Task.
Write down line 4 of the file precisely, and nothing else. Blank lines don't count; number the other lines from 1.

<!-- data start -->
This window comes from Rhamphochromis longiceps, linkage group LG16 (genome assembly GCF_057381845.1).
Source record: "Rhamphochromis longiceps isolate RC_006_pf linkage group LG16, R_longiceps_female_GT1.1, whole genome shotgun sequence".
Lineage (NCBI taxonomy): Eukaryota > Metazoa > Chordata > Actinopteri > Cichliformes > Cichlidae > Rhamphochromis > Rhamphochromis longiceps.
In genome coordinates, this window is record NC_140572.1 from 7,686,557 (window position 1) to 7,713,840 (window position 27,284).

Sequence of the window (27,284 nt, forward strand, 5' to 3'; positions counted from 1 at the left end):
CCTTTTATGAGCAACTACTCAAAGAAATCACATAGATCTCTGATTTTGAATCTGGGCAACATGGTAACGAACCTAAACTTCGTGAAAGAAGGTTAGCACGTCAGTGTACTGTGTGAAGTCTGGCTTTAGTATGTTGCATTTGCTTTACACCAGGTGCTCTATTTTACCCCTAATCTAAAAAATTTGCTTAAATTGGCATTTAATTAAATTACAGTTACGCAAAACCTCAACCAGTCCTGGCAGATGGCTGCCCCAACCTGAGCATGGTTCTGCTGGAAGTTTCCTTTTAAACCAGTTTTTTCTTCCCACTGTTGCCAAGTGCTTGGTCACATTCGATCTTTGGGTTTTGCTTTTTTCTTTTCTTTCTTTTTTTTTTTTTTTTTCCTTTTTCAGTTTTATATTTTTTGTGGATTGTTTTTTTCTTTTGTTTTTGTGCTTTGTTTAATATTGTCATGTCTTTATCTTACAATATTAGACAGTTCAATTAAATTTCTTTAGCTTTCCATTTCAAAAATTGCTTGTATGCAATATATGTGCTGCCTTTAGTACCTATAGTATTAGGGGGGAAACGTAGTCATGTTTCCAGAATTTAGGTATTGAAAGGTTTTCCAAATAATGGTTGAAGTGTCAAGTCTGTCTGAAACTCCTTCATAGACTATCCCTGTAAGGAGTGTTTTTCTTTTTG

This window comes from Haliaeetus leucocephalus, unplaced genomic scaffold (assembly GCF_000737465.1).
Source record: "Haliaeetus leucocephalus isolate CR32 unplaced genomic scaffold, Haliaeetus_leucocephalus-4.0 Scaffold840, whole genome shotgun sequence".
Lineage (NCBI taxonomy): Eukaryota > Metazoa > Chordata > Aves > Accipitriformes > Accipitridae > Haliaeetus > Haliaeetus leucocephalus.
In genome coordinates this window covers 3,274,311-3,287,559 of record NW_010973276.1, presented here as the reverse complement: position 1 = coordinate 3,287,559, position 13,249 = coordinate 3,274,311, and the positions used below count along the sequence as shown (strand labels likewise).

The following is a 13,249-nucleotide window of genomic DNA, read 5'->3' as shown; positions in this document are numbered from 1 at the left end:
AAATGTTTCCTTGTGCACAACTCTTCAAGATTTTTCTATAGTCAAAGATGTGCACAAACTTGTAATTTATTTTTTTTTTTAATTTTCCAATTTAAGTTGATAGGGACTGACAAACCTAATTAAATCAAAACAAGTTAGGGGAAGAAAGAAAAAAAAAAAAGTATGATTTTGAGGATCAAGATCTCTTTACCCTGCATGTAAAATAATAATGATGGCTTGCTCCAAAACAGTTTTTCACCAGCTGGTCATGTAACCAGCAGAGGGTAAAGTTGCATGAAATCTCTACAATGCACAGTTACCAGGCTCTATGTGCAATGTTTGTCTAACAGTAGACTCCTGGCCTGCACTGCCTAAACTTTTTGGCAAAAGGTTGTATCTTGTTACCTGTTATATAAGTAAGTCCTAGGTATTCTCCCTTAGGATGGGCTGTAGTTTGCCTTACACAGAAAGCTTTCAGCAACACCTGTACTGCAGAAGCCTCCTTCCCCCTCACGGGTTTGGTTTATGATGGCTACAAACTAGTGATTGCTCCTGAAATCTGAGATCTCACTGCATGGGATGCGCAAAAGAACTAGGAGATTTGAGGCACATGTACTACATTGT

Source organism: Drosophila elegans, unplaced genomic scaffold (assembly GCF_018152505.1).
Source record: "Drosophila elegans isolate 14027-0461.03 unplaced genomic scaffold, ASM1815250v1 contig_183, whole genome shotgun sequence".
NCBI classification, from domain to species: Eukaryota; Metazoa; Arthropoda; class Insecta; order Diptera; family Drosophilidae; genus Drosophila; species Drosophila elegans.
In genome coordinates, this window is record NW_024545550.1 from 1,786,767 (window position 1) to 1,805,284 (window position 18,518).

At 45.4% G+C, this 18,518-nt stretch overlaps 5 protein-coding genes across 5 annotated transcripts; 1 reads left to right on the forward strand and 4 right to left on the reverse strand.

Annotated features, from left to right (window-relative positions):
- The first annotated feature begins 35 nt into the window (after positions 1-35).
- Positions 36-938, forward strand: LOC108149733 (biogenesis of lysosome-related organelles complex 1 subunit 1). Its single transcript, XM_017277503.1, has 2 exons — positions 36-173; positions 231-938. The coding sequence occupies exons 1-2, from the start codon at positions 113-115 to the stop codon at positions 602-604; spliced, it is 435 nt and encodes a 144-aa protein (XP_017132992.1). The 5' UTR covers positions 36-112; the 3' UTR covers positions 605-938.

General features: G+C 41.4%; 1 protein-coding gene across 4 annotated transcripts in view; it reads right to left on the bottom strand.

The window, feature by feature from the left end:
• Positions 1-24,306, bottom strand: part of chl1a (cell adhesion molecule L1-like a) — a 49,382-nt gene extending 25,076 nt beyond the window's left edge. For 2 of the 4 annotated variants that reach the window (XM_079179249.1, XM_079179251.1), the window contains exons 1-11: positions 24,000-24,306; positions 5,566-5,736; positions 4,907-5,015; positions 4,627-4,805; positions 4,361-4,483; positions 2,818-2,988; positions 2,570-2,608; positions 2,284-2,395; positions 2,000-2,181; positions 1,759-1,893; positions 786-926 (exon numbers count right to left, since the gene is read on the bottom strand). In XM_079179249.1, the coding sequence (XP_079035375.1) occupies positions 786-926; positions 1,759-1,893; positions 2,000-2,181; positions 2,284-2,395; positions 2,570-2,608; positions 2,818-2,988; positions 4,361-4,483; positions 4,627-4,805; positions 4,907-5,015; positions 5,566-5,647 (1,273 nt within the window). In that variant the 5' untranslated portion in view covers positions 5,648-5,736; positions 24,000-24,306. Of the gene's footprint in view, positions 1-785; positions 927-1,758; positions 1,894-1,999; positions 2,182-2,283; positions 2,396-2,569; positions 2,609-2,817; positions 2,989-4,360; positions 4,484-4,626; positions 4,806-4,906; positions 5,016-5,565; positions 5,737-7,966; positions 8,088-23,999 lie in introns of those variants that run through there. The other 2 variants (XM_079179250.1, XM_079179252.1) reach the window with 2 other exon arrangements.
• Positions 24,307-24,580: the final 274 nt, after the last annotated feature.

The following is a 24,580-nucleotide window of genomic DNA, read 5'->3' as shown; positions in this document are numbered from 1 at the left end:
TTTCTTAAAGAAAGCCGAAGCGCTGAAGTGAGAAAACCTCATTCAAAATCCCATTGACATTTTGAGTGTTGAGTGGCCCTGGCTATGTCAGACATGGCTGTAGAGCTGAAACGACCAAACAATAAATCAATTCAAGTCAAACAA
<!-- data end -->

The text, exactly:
In genome coordinates, this window is record NC_140572.1 from 7,686,557 (window position 1) to 7,713,840 (window position 27,284).